Airbnb: An invitation to eviction?
Apartment leases and city zoning rules often prohibit short-term subrentals
Saturday, December 8, 2012
Airbnb says it has booked more than 5 million nights
A lot of Internet businesses are based on someone's brainstorm that seemed to be a cool idea at the time. Many such ideas are launched and a few take off, often with unforeseen consequences for their users.
Case in point: Airbnb, which links up homeowners and apartment dwellers with travelers who are looking for a few nights lodging in something other than a Marriott.
The company has been around awhile, boasts that it has booked 10 million nights of lodging and is presumably making loads of money while protecting itself from most of the risks associated with short-term rentals.
After a few cases last year of guests trashing apartments and stealing valuables, Airbnb issued oh-so-sincere statements about how concerned it was and began including insurance coverage in its agreements.
Eviction and fines
But what Airbnb doesn't appear to be so concerned about -- and doesn't bother warning its clients about -- is the risk of eviction and fines that unathorized short-term rentals can entail.
The New York Times recently wrote about the experience of Nigel Warren, who rented out his New York City apartment for $100 per night through Airbnb. When he returned home, he found his landlord fuming.
City inspectors had descended on the place and cited his landlord on five charges relating to running an unlicensed transient hotel. The potential fines totaled around $40,000 and Warren found himself rushing to hire a lawyer for $400+ an hour, quickly eating up the rental proceeds.
Airbnb's response was to note that its policies caution its clients against violating any local laws and, of course, shield Airbnb from any liability resulting from such violations.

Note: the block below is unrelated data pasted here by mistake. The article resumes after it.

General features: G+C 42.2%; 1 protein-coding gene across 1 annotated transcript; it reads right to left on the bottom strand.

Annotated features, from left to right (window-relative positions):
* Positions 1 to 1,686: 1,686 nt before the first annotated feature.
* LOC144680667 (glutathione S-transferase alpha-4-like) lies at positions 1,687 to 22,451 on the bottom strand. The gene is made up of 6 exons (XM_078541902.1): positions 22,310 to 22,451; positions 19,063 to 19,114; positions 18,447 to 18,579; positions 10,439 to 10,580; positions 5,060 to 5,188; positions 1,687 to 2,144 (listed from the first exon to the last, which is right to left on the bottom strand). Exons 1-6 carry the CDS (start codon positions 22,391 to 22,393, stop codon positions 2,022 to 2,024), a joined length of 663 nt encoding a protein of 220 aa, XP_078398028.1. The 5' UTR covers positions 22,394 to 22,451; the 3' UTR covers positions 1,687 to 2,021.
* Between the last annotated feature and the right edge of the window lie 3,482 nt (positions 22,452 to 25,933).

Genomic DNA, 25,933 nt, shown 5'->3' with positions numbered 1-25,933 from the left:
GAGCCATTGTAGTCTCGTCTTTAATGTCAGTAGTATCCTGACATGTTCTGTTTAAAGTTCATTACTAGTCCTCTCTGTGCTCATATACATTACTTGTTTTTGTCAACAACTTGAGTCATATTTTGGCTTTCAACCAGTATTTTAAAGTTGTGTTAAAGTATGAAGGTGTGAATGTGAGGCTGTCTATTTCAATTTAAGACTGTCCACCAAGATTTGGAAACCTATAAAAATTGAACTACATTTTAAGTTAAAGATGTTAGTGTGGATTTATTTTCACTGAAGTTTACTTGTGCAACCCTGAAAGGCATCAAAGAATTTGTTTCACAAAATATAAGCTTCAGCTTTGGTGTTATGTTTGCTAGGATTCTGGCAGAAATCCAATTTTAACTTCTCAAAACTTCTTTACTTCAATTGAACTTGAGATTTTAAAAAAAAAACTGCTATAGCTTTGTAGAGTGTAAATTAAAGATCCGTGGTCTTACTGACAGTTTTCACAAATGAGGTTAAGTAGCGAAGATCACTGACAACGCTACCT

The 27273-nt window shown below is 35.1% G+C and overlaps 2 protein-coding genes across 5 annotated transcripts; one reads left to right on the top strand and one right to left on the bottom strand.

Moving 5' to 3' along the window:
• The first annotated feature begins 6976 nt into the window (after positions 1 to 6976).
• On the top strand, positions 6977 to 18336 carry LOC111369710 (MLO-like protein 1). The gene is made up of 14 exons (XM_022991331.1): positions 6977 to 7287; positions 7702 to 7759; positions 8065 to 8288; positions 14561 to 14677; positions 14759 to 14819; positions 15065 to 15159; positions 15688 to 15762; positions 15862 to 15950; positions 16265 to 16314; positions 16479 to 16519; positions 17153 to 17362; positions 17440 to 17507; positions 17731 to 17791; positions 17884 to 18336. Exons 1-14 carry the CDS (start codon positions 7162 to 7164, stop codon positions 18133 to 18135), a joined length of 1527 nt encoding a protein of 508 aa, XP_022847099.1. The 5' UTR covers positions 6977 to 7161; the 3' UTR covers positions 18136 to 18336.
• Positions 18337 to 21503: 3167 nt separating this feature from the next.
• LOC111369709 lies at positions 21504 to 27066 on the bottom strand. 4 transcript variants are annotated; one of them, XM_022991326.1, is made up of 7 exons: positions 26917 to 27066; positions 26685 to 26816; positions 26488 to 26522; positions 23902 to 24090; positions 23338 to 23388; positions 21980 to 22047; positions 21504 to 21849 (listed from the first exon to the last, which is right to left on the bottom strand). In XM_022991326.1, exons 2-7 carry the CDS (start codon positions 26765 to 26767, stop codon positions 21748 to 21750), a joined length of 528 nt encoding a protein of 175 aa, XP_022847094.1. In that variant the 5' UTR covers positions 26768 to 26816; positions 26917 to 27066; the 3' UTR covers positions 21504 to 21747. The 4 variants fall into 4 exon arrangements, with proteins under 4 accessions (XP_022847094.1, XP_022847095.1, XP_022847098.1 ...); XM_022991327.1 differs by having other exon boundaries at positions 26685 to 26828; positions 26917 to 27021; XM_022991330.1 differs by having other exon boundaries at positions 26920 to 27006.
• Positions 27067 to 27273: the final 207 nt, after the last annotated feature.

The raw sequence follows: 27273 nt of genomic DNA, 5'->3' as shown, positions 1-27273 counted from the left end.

While Warren wound up getting off lightly, others may not be so lucky. Local laws in most large cities prohibit unlicensed short-term rentals. Not to mention that most leases also prohibit subletting without permission.
What's the harm?
But renting out an apartment for a few nights to people who are neat, clean, quiet and oh-so-hip, who could object to that?
Well, for starters, many landlords are quite happy to find an excuse to throw out tenants. Occupancy rates are high and if a landlord can evict an existing renter, chances are good he can rent to someone else at a higher monthly fee, not to mention collecting another damage deposit and a month or two in advance (while, of course, pocketing the deposit from the evicted renter).
And then there are the neighbors. You know your neighbors? Maybe, maybe not. In most apartment communities there are at least a few trolls who keep careful watch on everyone else and who are only too happy to report unauthorized smoking, loud parties, bikes in hallways ... and unauthorized short-term rentals.
Nigel Warren was indignant that Airbnb hadn't given him a more explicit warning. Airbnb does mention the issue but doesn't couch it as a warning. Rather, it's listed under "Host obligations"on the company's website:
"You have all necessary permissions to offer your accommodations, including ensuring that your hosting activity (i) will not breach any agreements you have entered into with any third parties (such as any agreements or rules with a landlord or HOA) and (ii) will (a) be in compliance with all applicable laws, Tax requirements, and rules and regulations that may apply to your Accommodations, including, but not limited to, zoning laws and laws governing rentals of residential and other properties and (b) will not conflict with the rights of third parties"
Airbnb did not respond to a request for comment on this story.